Grumpy is coming for a stay, and nothing gets better than that for two little siblings.
Grumpy is gramps, and there isn’t a grumpy bone in this old man’s body. Indeed, Grumpy is the master of dry drollery. Grumpy has come to visit Charlie and Mouse, biracial children with a white mom and an Asian dad. Their paternal grandfather, Grumpy, is a champ because he engages the kids on their turf. “You are getting big!” notes Grumpy, in this four-interlude early reader, conveyed in words that don’t fill the mouth too full and are caught in a nice syncopation. Charlie is “getting so big,” but Mouse shakes his head. “I am not getting big.” Grumpy tells him, “You are bigger than you were. You are not getting small.” After some prompting and thinking, Mouse declares, “I am getting medium.” Medium needs a little help but not a lot of help, like for swimming or reading. As for hot dogs, big likes mustard, medium not so much. (Grumpy concedes he’s medium when it comes to hot dogs.) So it goes for pouncing on sleepers and building a fort and eating pizza and lullabies. (Like mustard, singing isn’t a Grumpy thing; Charlie takes the chore.) The only slip is in the last chapter, which gets a tad mistily metaphorical and sugarcoated for the rest of the sparkling work.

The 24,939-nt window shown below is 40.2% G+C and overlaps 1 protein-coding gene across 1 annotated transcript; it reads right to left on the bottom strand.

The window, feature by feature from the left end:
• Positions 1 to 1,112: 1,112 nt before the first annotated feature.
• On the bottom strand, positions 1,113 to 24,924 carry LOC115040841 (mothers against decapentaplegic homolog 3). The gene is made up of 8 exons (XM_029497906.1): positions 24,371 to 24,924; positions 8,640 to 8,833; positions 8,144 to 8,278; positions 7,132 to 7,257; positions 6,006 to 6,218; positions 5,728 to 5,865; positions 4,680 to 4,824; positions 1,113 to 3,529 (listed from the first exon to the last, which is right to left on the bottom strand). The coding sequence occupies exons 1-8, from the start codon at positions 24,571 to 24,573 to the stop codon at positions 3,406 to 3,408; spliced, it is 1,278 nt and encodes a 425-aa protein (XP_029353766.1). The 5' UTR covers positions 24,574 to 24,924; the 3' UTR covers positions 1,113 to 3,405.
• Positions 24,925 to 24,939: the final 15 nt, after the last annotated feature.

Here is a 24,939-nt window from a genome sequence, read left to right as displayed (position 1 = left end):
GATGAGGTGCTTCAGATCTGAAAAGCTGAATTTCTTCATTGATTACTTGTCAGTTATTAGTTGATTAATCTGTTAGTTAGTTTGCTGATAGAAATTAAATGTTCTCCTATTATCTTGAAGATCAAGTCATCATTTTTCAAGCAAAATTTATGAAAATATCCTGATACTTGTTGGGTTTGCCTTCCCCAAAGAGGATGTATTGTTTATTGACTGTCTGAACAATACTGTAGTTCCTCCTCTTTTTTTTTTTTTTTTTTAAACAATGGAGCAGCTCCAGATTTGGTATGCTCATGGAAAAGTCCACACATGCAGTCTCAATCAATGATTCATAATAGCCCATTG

Affection that is as comfortable as Grumpy’s old cardigan. (Early reader. 6-9)